EXAMINER.COM — MAR. 4, 2013 — The New Jersey Department of Agriculture announced today that it has quarantined a Warren County, NJ farm after a 22-year-old horse developed the highly infectious equine herpes myeloencephalopathy (EHM). EHM is the often deadly, neurologic form of Equine Herpes Virus (EHV-1) infection. The horse had not left the premises in years.
The thoroughbred mare was euthanized on March 31 after it had a rapid progression of neurological signs typical of Equine Herpes Myeloencephalopathy and subsequently tested positive for EHV-1. There are a number of other horses present at the facility, none of which have shown signs of the disease.
This is the third case of EHM in New Jersey this year. An EHM-positive horse in Somerset County prompted quarantines at two farms in January and two other farms were quarantined in February due to a sick horse in Gloucester County. No other horses in the two unrelated cases showed signs of the illness and the quarantines were lifted after 21 days of quarantine.
“The Department took swift action to prevent the disease from spreading to other horses by enacting a quarantine, which stops movement of horses in and out of the farm and puts in place preventive measures to contain the virus,” said New Jersey Secretary of Agriculture Douglas H. Fisher.
The EHV-1 virus spreads quickly from horse to horse, has a high morbidity and can cause a wide range of symptoms, from a complete lack of clinical signs to respiratory problems, especially in young horses, and spontaneous abortions in pregnant mares. The neurologic form of EHV-1, additionally, can cause an acute paralytic syndrome, which results in a high mortality. The incubation period of EHV-1 is typically 2 to 10 days. The virus spreads readily through direct contact with infected materials. While highly infectious, the virus does not persist in the environment and is neutralized by hand soap, alcohol-based hand sanitizers and sunlight. The virus does not affect humans and other domestic animals, with the exception of llamas and alpacas.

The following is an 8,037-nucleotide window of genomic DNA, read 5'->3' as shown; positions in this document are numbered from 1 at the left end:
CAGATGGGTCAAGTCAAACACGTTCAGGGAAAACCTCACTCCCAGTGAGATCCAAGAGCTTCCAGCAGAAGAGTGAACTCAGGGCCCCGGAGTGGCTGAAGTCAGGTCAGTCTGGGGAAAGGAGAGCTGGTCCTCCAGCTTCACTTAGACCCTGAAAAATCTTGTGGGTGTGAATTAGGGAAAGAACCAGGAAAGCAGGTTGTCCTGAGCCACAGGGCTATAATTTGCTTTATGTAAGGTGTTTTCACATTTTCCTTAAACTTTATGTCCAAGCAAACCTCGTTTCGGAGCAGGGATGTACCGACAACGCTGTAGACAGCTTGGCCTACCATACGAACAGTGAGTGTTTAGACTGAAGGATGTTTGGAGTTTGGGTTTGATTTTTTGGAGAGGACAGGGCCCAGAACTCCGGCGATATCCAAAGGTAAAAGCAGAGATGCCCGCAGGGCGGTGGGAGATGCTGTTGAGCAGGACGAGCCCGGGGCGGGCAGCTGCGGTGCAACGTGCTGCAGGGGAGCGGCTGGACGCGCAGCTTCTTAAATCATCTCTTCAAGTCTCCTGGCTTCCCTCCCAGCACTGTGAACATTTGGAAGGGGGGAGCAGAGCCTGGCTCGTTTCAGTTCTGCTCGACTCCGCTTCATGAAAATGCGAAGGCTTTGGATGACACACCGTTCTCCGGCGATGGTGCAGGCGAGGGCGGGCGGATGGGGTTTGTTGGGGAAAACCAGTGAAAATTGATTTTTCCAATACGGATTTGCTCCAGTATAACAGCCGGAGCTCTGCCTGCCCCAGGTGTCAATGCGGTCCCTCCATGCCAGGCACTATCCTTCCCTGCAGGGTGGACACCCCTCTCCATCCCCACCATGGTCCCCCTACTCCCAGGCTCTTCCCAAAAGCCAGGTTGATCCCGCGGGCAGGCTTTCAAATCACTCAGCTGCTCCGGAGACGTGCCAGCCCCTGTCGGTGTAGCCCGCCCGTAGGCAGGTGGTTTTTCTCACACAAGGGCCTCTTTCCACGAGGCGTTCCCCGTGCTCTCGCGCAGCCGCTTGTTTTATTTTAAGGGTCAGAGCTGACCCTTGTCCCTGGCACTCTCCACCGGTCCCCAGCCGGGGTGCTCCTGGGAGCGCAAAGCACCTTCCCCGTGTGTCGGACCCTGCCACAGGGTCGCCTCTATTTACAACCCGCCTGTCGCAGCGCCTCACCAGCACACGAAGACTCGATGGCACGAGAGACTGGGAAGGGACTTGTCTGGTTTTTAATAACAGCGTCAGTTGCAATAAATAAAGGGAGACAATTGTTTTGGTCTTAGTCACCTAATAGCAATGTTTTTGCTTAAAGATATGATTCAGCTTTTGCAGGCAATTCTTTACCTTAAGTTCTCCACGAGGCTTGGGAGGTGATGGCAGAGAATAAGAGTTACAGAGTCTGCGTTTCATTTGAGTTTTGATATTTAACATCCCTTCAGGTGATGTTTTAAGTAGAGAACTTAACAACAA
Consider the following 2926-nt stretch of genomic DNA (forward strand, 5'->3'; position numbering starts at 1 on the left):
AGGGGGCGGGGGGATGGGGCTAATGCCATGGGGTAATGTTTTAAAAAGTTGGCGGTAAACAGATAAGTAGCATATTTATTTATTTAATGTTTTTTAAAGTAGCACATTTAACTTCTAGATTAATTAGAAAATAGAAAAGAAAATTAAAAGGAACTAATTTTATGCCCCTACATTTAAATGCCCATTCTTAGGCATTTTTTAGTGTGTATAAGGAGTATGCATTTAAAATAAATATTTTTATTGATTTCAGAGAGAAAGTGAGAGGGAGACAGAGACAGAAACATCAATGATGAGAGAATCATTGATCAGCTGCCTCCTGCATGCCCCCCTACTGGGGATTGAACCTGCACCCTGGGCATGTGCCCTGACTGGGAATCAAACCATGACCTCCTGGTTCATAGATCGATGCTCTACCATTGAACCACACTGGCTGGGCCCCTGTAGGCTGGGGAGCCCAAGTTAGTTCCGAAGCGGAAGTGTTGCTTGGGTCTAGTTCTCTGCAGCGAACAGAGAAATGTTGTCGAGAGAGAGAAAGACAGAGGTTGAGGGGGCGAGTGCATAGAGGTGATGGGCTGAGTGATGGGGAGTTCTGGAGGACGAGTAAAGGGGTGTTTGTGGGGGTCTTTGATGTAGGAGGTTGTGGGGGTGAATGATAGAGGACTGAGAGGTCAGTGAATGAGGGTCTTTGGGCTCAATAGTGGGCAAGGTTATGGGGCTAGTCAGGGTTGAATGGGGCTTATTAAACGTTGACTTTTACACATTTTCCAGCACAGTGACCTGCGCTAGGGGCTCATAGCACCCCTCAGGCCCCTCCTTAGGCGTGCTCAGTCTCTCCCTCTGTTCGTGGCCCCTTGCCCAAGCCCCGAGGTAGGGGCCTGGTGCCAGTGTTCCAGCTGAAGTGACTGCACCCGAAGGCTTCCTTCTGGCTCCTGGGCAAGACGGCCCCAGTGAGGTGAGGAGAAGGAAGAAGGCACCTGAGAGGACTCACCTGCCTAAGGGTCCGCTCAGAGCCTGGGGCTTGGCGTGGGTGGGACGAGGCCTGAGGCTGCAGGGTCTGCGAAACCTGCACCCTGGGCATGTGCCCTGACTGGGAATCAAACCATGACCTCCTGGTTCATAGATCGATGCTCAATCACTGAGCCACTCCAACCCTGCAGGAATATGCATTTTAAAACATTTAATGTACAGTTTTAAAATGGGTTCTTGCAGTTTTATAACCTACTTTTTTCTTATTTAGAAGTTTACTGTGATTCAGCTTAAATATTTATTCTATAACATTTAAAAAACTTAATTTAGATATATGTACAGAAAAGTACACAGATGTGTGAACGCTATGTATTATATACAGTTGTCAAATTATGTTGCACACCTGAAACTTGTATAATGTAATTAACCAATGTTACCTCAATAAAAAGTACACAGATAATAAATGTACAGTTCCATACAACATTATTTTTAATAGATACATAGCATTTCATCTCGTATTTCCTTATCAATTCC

Concerned owners should consult with their veterinarian prior to taking any action as the clinical signs of infection with the neurological form of EHV-1 (EHM) are common to many other diseases. EHM is a reportable disease in New Jersey. If an owner has a horse that is exhibiting neurologic signs or suspects Equine Herpes, they are directed to call their veterinarian immediately.